What does a hero do after he's completed his quest? He keeps on questing, of course. But what is the Herculator looking for? What does he really want? Is he dying to be a god? Does he even want to be immortal? Or, does he just want an endless supply of monsters to kill and maidens to save? Your guess is as good as ours.
After completing the Twelve Labors, Heracles gives his wife Megara away to a friend of his and leaves town. Huh? (In some versions of this story, he actually kills Megara at the same time that he kills his children.) He then kills another random dude and feels really bad about it. His therapist, the Oracle at Delphi, prescribes him another few years of servitude. This time, though, he serves as a slave to the Libyan queen Omphale.
What starts out as a horrible punishment turns out to be one of the great experiences of Heracles' life. He and Queen Omphale love each other like whoa. And it turns out there are plenty of monsters and mischief to be had in Africa. He even gets to slay a dragon and do some cross-dressing. Everything seems to be perfect until…
Heracles leaves town again. He just can't seem to stay in one place or with one woman. Adventure calls to him.
Heracles loves the ladies. He loves them so much that he keeps marrying them, even while still being married to his previous wives. He marries:
We never really hear what happens to the wives he leaves behind (except we do know that Deianira kills herself). Heracles just decides that the time is right to meet another woman. When Hera, Heracles' greatest enemy, offers him her daughter, Hebe, as a wife, we're like, "whaaaaaaa?" The goddess of marriage offers the man with three wives her very own daughter. Fascinating.
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The queen of the gods absolutely despises Heracles, because he is yet another reminder of her husband Zeus' cheating, philandering ways. Though she gave most of Zeus' illegitimate kids a hard time, she seems to have a special kind of hatred for Heracles. Maybe it is because he ends up being the shining star of all of Zeus' illegitimate children. Maybe she's jealous of all of the attention he gets? Perhaps Hera is just a very lonely goddess who loves her husband very, very much.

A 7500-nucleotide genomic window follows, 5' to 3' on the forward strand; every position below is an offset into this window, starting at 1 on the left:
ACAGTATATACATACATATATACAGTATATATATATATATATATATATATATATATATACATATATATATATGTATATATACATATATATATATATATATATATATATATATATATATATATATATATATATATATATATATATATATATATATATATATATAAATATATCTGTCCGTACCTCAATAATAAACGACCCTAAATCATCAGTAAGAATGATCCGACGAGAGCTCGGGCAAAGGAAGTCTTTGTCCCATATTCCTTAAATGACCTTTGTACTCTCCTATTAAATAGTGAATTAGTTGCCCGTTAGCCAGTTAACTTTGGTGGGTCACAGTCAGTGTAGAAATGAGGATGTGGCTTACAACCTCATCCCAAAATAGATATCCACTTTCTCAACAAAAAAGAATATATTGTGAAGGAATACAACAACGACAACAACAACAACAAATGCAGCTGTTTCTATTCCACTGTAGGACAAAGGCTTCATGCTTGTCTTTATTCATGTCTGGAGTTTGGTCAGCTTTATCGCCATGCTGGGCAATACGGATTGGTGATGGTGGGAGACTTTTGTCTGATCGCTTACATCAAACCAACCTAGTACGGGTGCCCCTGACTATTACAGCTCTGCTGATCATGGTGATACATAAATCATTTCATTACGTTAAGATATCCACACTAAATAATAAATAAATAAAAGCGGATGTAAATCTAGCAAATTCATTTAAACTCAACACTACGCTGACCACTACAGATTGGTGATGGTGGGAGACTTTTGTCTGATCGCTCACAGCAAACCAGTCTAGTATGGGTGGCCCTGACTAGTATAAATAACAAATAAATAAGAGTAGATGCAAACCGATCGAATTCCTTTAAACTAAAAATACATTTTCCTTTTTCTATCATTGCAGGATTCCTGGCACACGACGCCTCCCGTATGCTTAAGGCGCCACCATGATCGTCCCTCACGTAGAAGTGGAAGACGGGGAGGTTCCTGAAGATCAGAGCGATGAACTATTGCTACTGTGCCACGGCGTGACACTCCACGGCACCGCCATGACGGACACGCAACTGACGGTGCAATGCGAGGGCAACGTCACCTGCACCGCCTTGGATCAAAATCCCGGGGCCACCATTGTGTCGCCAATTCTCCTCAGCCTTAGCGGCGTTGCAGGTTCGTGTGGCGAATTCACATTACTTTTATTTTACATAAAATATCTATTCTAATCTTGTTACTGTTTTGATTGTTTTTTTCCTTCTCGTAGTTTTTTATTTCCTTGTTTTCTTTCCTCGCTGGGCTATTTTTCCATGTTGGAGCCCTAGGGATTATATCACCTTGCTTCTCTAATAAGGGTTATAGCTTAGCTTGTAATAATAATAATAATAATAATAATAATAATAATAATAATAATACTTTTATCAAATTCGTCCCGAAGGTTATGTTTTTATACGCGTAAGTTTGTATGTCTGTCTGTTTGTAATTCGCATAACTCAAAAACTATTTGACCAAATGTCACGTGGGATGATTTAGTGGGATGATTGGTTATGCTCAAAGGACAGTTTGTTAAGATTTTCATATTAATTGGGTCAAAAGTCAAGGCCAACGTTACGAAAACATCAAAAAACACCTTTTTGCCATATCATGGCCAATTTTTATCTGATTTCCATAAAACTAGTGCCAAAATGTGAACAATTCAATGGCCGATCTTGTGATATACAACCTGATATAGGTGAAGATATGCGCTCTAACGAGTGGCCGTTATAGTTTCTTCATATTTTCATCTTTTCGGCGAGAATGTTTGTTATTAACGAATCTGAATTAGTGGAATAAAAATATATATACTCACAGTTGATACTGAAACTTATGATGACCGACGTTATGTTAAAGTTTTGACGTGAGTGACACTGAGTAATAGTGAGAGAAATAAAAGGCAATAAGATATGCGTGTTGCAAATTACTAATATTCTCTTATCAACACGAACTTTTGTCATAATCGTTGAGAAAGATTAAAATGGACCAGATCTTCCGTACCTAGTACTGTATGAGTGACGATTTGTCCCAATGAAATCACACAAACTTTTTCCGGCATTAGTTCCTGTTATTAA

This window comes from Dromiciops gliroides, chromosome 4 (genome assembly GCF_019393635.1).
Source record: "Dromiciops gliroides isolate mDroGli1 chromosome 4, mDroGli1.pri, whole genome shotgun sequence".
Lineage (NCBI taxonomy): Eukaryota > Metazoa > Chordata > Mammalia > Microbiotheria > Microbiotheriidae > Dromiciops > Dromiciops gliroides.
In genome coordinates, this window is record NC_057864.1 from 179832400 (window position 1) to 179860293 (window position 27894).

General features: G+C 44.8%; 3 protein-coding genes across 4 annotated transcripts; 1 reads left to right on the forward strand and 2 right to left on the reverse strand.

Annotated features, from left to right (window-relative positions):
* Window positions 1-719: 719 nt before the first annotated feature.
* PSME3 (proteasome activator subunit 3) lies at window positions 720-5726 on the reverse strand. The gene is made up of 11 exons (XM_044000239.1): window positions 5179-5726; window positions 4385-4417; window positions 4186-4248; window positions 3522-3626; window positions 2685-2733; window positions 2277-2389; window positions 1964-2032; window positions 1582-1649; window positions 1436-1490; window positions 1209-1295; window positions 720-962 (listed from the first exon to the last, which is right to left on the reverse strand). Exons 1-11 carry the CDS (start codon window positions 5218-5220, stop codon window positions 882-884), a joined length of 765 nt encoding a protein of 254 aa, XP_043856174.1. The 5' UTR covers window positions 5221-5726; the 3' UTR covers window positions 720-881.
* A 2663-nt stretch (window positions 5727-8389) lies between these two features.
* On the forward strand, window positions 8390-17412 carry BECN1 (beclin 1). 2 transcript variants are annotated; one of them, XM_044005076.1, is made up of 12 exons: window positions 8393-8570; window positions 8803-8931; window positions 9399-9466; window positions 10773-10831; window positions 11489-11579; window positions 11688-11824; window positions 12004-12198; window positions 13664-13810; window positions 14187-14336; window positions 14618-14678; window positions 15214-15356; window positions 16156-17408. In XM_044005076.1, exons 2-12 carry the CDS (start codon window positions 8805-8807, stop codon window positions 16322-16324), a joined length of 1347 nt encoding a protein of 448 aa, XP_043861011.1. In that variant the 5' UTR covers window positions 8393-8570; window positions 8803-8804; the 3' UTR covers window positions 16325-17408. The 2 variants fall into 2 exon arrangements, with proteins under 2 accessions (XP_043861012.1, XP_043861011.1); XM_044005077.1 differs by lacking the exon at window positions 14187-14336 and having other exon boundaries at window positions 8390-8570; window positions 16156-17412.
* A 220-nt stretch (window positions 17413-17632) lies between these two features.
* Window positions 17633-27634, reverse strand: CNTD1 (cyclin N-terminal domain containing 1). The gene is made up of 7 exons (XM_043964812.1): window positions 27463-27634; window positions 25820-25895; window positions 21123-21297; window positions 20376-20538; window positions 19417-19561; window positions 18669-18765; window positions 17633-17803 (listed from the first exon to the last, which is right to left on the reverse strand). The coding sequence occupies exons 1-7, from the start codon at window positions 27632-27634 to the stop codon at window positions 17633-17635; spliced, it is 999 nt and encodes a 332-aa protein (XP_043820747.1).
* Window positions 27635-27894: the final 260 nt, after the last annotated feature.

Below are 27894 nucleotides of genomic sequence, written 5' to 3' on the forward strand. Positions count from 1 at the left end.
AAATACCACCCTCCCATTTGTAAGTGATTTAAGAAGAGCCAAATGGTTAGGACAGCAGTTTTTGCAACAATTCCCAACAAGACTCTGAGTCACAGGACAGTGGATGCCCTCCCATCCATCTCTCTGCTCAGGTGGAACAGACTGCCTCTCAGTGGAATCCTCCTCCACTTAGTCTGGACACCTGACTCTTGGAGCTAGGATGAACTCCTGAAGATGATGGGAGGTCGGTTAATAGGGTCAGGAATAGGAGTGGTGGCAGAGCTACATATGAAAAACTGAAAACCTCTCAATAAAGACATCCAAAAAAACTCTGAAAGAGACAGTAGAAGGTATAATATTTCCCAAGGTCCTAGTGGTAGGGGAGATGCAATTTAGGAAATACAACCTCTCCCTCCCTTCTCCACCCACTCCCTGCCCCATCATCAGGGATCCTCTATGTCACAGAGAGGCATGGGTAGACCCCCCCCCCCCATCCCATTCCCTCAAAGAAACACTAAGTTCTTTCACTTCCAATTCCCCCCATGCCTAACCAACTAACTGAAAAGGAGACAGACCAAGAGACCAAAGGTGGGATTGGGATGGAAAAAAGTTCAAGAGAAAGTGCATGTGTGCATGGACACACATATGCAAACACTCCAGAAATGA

In this story, surprisingly, Hera and Heracles make amends. When he becomes a god, she agrees to let him marry her daughter, Hebe.
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Hylas was a prince of the Dryopians and companion to Heracles. Many say that the young man was also Heracles' lover, making the boy a lot like Heracles' other famous eromenos (boy lover) Iolaus. While traveling with the Argonauts to find the Golden Fleece, Hylas ditches Heracles to hang out with a bunch of sexy water nymphs and disappears – permanently.
Heracles starts out as the slave of this beautiful Libyan queen, but he ends up being her husband. Besides being Heracles' second wife, Omphale is most famous for making the mighty hero dress in women's clothing, while she pranced around wearing his lion skin cape and twirling his club. (For real, we couldn't make this up.) This little story was apparently the subject of a lot of comic and erotic literature over the years. One thing's for certain: Heracles had some good times with Omphale.
You'd think Heracles might think twice before he married someone whose name meant "husband destroyer." Nevertheless, Heracles got hitched to Deianira, making her his third wife. Deianira ended up earning her name by accidentally causing the death of the greatest hero of all time. (She accidentally poisoned him with Hydra venom. Read more about it here.)
Deianira is the main character for the first half of Sophocles' play The Women of Trachis, and her story is also featured in Ovid's Metamorphoses.
Achelous is the god of the largest freshwater river in Greece. Sometimes he was even thought of as the god of freshwater in general, but most of the time Poseidon got this title. He's most famous for fighting – and losing – a battle with Heracles over the hand of the lovely Deianira.
Nessus is a centaur. Like the rest of his kind, he has the upper torso of a man stuck on to the body of a horse. The Greeks thought that most centaurs were wild savages. Nessus lives up to this reputation when he tries to force himself on Heracles' third wife, Deianira. For this crime, Heracles kills Nessus with an arrow poisoned with Hydra venom. In the end, however, Nessus shows that he's not just any stupid old centaur. By tricking Deianira into thinking that his poisoned blood is a love potion, Nessus ends up causing the death of Heracles.
Hebe is Hera's daughter and the goddess of youth. Heracles marries Hebe when he becomes a god on Mount Olympus. Their marriage symbolizes how Hera has finally let bygones be bygones.